Major focuses of our laboratory is Medicinal Chemistry, Supraramolecular Chemistry and Chemical Biology
Antivirals and antibacterials: The emergence of new viruses and their potential mutations obstruct effective vaccine development and possible cure. For example, the recent coronavirus infection already killed ~ 250000 people in India, influenza kills ~ 290000-650000 people annually, dengue infected ~ 4.7 million people last year. An effective fusion inhibitor may emerge as an effective broad-spectrum antiviral to neutralize the infection from harmful enveloped viruses as membrane fusion is extremely important to the life cycle of these viruses. We aim to learn from mother nature to develop an effective fusion inhibitor. Our peptide inhibitors were shown to protect cells from lethal type 1 influenza virus and mouse coronavirus viral challenge as a ‘broad spectrum’ antiviral agent. In addition, we develop polymer-based anti-bacterials.
Membrane Transport inspired Organic Methodology in water: Membrane trafficking is a core biological process and using this nature directs the correct cargo in a guided manner i.e. to the right place at the right time. We envisioned whether the membrane trafficking can be utilized to promote proximity and localization of reactants to design a small molecule enzyme mimic. We report for the first time that positively charged micro heterogeneous vehicles loaded with substrate could be trafficked suitably at the site of the reaction to promote the localization and proximity of the reactants. The guided vehicular delivery coupled with electrolysis overcomes the entropic barrier related to the proximity of the reactants and allows the hydrolysis of non-activated esters, electron transfer reactions at physiological pH.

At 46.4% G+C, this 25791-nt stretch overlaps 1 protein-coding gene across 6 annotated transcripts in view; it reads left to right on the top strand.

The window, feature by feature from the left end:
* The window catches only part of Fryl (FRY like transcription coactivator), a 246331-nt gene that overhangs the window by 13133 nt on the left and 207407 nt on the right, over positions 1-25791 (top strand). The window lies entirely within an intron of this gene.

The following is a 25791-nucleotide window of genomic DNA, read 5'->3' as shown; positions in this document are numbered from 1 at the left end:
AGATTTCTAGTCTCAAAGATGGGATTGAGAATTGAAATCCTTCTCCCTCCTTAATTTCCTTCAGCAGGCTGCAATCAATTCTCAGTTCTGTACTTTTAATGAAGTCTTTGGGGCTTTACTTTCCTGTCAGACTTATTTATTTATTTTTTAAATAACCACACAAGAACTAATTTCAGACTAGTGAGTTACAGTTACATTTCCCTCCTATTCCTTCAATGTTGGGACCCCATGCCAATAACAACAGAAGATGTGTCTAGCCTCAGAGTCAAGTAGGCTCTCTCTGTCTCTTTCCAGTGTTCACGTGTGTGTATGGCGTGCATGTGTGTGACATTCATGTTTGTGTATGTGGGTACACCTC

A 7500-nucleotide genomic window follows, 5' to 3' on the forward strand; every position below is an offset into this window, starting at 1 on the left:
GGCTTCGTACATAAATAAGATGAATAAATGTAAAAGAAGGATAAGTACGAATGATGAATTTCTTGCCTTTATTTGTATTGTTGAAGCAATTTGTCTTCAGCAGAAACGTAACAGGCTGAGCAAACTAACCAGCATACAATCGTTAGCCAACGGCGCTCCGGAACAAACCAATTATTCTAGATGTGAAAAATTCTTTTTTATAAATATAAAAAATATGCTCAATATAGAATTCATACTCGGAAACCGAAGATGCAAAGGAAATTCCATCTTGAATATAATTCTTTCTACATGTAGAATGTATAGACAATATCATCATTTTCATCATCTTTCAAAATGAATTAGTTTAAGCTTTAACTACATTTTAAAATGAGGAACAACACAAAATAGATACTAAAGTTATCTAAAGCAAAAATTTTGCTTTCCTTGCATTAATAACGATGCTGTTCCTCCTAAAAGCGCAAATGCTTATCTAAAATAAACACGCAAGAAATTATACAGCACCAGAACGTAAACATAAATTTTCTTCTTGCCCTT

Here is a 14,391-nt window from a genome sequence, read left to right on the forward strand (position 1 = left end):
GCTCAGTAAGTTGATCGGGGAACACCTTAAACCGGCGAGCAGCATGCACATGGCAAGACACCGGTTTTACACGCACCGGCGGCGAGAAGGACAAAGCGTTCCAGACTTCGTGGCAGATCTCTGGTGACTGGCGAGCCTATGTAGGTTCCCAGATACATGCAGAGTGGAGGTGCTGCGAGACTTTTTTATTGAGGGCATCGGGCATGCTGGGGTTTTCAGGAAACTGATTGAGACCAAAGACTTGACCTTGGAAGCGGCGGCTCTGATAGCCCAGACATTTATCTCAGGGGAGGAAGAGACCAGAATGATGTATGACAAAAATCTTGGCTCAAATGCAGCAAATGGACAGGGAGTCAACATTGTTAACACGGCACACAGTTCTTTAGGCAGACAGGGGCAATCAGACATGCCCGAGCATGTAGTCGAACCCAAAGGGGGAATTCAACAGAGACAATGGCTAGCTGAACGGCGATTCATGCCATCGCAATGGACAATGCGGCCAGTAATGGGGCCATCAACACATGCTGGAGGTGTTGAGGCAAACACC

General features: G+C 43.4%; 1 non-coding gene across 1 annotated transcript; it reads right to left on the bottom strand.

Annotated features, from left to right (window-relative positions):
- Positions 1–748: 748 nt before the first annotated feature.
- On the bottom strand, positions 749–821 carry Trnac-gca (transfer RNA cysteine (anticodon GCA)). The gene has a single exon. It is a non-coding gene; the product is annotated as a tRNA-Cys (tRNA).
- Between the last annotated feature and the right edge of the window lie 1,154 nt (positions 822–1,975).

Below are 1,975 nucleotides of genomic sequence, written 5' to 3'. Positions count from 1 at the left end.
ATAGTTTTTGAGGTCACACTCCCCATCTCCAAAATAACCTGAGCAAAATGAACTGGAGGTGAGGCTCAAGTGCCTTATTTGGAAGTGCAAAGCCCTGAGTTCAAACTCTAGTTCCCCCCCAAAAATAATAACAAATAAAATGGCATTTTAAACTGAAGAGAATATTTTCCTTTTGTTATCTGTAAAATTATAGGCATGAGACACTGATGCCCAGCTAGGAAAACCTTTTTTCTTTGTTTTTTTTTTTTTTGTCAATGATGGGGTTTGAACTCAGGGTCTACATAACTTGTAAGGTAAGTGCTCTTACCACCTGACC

Amyloid Fibril Inhibitor: There are currently more than twenty identified amyloid-associated disorders, including common neurodegenerative diseases such as Alzheimer’s disease (AD), Parkinson’s disease, and prion disorders. Unfortunately, the molecular-level understanding of the pathways, including kinetic barrier leading to these debilitating proteopathies remains obscure. We found that the hydrophobic and H-bonding anchoring sites of porphyrin-based molecules inhibit the self-aggregation of amyloidogenic proteins via strong binding with protein units. Our molecules with hydrogen bonding anchoring sites at both sides, was identified as a potent inhibitor to insulin, amyloid-beta and lysozyme fibrillation.